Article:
You should take my “Mother Indicator” with a grain of salt, of course. But given that Facebook trades for 40 times next year’s expected earnings, my concerns about growth start looking valid. Facebook’s profits would have to grow at torrid pace in the years ahead for that valuation to be anything short of ludicrous.
Zuckerberg & Co. are anything if not creative (“ruthless” is another word that comes to mind), and I have no doubt that Facebook will find new ways to monetize its assets. But the company depends mostly on paid advertising, which is not a proven model yet in the world of social media. And rival Twitter seems to be getting more buzz these days.
Facebook is a $50 billion company with a questionable business model trading at a nosebleed valuation. If you buy it, you are betting big on Zuckerberg’s ability to innovate. I’m not willing to make that bet at current prices.
Dell is a good company in a terrible industry. It makes good computers and laptops, but both are commoditized products. There simply isn’t much premium to be charged for selling a “good” PC these days. All of the profit goes to Microsoft, the maker of the operating system, and Intel (NASDAQ:INTC), the maker of the processor.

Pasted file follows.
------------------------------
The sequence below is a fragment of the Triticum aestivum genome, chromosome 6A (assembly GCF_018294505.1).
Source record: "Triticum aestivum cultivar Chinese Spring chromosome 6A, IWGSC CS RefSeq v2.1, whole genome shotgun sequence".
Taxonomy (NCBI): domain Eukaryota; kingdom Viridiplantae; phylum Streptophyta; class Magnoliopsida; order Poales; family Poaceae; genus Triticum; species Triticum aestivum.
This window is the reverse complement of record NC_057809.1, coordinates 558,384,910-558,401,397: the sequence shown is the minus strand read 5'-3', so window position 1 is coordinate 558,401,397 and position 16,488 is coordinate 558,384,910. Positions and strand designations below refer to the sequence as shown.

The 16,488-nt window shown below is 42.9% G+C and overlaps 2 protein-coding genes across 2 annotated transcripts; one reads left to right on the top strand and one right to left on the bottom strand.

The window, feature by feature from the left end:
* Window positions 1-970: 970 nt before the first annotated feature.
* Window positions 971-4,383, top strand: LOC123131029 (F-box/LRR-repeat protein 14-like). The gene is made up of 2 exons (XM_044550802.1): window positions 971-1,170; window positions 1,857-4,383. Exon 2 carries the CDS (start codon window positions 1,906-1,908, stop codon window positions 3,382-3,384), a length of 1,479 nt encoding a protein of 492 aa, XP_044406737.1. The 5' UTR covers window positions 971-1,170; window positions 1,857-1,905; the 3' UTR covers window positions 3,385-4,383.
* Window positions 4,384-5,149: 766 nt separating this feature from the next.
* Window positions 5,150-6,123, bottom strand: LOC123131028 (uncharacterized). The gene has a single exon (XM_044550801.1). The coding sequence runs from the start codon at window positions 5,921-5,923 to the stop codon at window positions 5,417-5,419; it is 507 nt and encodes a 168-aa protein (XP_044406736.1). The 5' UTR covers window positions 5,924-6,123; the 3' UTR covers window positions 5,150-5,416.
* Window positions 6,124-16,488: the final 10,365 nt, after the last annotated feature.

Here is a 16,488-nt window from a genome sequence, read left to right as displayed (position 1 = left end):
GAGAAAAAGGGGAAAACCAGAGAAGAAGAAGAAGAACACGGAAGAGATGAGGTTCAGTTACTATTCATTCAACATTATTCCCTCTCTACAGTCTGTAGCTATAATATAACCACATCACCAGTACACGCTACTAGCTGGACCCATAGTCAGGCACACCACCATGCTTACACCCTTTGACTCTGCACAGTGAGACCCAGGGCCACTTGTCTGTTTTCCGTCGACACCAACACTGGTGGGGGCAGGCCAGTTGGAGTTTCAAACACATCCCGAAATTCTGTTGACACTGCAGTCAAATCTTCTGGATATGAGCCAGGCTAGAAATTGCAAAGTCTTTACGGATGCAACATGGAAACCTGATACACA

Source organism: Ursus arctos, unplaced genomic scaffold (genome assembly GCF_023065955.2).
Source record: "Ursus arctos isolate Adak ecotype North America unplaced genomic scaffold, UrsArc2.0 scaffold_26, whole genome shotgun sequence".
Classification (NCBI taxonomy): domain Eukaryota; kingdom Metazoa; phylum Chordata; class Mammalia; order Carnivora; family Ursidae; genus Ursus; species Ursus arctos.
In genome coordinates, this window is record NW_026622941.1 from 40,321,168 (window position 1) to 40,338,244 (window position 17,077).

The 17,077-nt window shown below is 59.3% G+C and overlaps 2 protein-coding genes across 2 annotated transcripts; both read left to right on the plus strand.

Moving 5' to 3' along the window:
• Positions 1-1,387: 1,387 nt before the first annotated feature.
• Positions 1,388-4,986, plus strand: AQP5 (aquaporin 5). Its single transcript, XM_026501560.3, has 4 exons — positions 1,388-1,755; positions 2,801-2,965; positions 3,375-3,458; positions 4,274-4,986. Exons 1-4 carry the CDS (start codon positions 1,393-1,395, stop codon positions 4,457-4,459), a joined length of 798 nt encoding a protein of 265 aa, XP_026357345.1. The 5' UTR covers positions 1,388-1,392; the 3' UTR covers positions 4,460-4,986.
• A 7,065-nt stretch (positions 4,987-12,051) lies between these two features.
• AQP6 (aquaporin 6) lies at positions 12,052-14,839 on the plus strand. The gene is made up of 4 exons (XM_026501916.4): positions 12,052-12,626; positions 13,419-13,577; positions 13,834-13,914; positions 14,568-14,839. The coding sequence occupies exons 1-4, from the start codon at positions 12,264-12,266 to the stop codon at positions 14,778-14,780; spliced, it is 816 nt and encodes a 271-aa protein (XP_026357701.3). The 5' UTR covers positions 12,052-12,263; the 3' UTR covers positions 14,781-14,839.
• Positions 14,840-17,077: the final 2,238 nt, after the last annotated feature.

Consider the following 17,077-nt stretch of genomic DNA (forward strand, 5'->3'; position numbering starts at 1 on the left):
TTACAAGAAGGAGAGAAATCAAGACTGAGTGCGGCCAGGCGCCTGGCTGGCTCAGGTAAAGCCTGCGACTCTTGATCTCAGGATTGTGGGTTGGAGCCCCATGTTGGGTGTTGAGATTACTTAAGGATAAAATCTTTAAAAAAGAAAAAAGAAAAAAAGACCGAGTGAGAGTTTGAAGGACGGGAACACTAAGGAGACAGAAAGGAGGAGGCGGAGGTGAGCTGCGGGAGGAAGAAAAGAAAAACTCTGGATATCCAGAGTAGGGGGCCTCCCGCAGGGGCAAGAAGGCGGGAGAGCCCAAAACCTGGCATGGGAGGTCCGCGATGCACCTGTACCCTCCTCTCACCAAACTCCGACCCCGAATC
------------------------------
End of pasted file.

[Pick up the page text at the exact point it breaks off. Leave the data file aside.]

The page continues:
That said, Dell is ridiculously cheap, even for a seller of a commoditized product. It sells for just 6 times expected 2013 earnings and for just 0.29 times sales, and at $9.77 per share, its price is barely above the crisis lows it hit during the 2008-09 meltdown.
Dell also has no net debt, a respectable return on equity of 27%, and a 3.4% dividend yield.
There is a lot of bearishness toward Dell for the same reason there is a lot of bearishness towards Microsoft and Intel. Computers are no longer a growth industry. While I consider them far from “dead,” tablets and smartphones are creeping deeper and deeper into territory once dominated by PCs. Investors simply have no interest in owning shares of yesterday’s tech darling.
And herein lies a potential opportunity. Dell is interesting contrarian value play. If you believe, as I do, that there is plenty of room for PCs, tablets and laptops on the desks and in the lives of most consumers, then Dell should have a viable future. And given that no one — as in not a single investor I have met in years — has any interest in owning Dell right now, your downside should be tolerably low.
If sentiment improves even modestly toward PCs, Dell could be an easy double over the next 12 to 24 months.
Charles Lewis Sizemore, CFA, is the editor of the Sizemore Investment Letter, and the chief investment officer of investments firm Sizemore Capital Management. As of this writing, Sizemore Capital is long MSFT and INTC. Sign up for a FREE copy of his new special report: “Top 3 ETFs for Dividend-Hungry Investors.”